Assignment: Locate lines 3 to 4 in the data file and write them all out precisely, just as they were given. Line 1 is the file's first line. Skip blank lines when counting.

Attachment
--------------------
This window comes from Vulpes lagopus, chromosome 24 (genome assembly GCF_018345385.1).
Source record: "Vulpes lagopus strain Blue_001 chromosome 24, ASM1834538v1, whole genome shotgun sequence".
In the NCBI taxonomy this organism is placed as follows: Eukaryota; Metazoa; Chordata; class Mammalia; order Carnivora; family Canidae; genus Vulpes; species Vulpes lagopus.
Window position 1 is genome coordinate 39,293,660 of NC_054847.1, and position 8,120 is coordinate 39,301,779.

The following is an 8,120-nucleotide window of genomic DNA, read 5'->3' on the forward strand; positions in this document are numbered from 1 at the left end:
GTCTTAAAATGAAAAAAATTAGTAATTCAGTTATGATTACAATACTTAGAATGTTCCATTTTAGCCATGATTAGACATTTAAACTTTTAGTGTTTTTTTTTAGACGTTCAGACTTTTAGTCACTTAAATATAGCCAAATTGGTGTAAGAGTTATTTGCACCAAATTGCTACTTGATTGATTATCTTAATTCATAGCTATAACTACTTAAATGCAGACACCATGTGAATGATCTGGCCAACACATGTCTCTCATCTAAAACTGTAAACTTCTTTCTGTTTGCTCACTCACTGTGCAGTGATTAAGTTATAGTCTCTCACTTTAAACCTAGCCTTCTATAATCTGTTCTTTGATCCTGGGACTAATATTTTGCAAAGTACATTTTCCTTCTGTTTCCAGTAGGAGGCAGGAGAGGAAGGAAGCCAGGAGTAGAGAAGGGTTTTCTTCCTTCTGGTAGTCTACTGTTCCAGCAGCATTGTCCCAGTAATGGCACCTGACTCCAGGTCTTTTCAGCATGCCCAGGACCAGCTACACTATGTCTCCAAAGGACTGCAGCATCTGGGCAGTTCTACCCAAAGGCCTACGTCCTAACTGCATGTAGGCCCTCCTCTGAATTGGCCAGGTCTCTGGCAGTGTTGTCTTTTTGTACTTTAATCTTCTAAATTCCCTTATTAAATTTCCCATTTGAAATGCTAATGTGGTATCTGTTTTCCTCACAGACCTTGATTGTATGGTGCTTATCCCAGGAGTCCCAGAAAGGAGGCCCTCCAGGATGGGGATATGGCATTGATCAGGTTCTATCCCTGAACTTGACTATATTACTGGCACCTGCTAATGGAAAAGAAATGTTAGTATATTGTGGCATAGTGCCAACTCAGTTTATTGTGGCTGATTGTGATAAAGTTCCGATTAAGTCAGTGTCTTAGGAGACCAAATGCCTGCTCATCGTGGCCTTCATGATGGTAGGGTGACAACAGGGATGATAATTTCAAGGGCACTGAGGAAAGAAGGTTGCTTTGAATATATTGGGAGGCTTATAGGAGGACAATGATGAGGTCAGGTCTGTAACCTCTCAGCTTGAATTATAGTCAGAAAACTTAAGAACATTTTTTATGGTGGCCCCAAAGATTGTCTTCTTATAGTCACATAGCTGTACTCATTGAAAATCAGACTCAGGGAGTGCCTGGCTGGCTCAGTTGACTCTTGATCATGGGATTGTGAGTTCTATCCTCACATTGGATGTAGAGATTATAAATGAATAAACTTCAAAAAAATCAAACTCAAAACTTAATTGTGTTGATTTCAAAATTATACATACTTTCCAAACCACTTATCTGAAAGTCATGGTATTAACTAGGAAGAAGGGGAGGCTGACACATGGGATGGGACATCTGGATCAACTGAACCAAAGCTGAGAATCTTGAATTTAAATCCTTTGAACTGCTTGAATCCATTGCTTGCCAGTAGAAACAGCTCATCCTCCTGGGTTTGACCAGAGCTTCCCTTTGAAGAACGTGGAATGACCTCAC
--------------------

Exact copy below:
In the NCBI taxonomy this organism is placed as follows: Eukaryota; Metazoa; Chordata; class Mammalia; order Carnivora; family Canidae; genus Vulpes; species Vulpes lagopus.
Window position 1 is genome coordinate 39,293,660 of NC_054847.1, and position 8,120 is coordinate 39,301,779.